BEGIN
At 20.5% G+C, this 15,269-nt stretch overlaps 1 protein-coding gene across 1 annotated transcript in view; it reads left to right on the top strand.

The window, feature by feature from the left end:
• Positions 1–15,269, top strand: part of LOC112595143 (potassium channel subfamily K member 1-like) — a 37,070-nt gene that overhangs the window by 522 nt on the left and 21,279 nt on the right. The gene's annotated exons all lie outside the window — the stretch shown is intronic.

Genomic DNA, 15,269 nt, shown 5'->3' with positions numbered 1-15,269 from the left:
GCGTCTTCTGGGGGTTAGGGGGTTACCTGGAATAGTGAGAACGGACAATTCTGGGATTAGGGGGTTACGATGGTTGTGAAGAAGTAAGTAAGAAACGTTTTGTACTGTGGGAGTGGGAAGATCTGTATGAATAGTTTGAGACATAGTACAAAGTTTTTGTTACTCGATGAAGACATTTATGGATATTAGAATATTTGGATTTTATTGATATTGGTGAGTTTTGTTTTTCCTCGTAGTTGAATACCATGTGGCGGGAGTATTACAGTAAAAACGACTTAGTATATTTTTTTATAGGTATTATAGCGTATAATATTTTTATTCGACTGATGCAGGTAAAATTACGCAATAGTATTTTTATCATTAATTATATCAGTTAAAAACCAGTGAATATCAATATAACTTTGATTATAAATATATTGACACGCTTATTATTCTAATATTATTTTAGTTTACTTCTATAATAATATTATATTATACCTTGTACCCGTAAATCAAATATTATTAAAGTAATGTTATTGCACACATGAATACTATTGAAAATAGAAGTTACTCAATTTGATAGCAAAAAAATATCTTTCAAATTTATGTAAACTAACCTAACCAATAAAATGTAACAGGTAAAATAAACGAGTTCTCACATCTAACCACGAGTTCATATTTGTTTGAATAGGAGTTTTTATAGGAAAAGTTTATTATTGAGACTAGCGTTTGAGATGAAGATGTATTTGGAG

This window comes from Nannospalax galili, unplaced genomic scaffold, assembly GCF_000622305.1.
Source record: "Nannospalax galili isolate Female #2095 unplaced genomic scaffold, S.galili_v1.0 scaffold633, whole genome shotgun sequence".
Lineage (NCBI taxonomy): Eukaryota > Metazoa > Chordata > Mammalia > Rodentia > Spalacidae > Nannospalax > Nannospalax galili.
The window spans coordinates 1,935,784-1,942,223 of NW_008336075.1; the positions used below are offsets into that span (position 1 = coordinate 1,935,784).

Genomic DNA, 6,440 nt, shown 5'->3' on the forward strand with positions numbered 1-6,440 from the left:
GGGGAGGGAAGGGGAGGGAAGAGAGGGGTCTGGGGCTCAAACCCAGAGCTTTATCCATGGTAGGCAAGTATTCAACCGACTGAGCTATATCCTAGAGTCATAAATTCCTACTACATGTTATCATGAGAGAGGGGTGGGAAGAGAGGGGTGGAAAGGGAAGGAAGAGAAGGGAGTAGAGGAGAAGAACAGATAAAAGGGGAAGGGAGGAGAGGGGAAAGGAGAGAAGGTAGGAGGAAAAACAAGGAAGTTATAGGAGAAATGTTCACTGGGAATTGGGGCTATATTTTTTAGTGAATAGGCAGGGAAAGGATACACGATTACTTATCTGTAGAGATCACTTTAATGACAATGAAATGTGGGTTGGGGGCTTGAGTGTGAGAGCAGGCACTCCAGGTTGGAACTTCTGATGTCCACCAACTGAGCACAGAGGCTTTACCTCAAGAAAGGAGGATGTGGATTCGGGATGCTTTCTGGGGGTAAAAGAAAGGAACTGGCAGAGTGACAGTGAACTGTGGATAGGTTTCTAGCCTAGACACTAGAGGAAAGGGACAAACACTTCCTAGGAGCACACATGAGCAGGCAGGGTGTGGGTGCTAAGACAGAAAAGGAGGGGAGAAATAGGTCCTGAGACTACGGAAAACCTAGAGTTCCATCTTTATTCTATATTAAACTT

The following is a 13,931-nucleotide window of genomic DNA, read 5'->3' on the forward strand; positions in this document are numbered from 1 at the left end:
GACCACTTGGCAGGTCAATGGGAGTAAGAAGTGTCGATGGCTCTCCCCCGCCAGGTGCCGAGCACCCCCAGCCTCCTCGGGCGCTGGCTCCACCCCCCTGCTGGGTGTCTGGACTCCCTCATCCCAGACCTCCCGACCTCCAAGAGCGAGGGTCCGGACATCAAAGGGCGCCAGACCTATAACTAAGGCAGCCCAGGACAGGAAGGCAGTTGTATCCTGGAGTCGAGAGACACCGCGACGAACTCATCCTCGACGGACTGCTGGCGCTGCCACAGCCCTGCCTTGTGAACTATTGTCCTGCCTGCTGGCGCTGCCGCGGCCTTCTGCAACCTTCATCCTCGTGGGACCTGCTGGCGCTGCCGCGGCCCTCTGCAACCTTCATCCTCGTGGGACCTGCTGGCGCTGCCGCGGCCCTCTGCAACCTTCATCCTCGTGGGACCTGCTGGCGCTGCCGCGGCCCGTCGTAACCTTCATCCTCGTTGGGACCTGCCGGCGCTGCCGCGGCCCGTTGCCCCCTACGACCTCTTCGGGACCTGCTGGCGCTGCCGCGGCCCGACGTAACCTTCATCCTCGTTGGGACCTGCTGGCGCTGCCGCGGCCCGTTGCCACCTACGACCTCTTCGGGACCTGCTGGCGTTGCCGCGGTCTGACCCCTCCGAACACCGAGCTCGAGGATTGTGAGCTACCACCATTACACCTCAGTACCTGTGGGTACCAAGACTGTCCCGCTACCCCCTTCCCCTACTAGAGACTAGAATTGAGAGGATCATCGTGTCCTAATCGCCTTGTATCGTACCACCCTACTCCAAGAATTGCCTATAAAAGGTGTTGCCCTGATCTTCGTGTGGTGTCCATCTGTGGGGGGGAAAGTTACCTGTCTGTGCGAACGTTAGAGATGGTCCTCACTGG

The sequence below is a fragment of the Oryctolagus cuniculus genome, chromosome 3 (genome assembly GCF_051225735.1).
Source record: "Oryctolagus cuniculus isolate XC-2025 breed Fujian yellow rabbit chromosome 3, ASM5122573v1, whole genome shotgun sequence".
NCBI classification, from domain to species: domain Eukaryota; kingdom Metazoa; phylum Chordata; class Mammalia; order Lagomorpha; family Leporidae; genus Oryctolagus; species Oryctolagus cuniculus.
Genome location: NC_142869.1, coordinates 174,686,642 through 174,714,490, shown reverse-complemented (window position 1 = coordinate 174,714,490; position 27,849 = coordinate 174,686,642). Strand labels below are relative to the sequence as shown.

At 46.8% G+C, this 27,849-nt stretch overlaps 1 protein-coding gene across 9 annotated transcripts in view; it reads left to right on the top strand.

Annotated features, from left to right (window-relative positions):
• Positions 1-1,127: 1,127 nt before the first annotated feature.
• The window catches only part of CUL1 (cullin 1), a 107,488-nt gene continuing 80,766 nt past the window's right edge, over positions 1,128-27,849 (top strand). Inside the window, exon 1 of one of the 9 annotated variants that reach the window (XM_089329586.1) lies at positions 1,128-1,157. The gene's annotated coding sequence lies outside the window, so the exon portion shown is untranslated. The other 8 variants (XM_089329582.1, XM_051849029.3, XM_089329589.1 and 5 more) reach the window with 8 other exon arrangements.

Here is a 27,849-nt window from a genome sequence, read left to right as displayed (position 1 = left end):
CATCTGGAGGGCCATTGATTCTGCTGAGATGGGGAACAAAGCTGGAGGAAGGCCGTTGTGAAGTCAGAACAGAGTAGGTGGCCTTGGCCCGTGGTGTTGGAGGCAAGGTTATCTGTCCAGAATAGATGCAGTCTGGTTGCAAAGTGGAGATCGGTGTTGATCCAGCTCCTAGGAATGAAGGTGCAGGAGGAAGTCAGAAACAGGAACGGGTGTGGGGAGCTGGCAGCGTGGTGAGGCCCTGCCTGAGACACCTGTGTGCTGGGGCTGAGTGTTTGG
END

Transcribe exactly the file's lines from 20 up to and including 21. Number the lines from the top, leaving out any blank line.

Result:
• Positions 1-1,127: 1,127 nt before the first annotated feature.
• The window catches only part of CUL1 (cullin 1), a 107,488-nt gene continuing 80,766 nt past the window's right edge, over positions 1,128-27,849 (top strand). Inside the window, exon 1 of one of the 9 annotated variants that reach the window (XM_089329586.1) lies at positions 1,128-1,157. The gene's annotated coding sequence lies outside the window, so the exon portion shown is untranslated. The other 8 variants (XM_089329582.1, XM_051849029.3, XM_089329589.1 and 5 more) reach the window with 8 other exon arrangements.